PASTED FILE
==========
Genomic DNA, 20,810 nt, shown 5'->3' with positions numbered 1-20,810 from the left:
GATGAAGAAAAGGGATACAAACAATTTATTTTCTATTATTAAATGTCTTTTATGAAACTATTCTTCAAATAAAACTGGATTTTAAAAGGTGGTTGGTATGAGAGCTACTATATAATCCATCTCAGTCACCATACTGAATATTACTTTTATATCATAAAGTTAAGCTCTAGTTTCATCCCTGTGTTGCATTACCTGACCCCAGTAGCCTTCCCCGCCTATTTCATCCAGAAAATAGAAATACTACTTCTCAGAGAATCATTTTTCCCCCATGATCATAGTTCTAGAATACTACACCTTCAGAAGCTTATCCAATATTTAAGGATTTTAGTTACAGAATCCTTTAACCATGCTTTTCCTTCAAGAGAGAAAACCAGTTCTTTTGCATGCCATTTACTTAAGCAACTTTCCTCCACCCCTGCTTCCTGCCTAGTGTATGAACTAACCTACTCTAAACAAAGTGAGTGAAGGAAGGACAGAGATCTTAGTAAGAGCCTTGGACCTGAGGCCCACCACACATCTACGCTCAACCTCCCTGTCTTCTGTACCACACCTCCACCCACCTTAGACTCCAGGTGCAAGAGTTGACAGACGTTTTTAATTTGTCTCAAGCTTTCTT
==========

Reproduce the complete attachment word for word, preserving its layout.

Genomic DNA, 20,810 nt, shown 5'->3' with positions numbered 1-20,810 from the left:
GATGAAGAAAAGGGATACAAACAATTTATTTTCTATTATTAAATGTCTTTTATGAAACTATTCTTCAAATAAAACTGGATTTTAAAAGGTGGTTGGTATGAGAGCTACTATATAATCCATCTCAGTCACCATACTGAATATTACTTTTATATCATAAAGTTAAGCTCTAGTTTCATCCCTGTGTTGCATTACCTGACCCCAGTAGCCTTCCCCGCCTATTTCATCCAGAAAATAGAAATACTACTTCTCAGAGAATCATTTTTCCCCCATGATCATAGTTCTAGAATACTACACCTTCAGAAGCTTATCCAATATTTAAGGATTTTAGTTACAGAATCCTTTAACCATGCTTTTCCTTCAAGAGAGAAAACCAGTTCTTTTGCATGCCATTTACTTAAGCAACTTTCCTCCACCCCTGCTTCCTGCCTAGTGTATGAACTAACCTACTCTAAACAAAGTGAGTGAAGGAAGGACAGAGATCTTAGTAAGAGCCTTGGACCTGAGGCCCACCACACATCTACGCTCAACCTCCCTGTCTTCTGTACCACACCTCCACCCACCTTAGACTCCAGGTGCAAGAGTTGACAGACGTTTTTAATTTGTCTCAAGCTTTCTT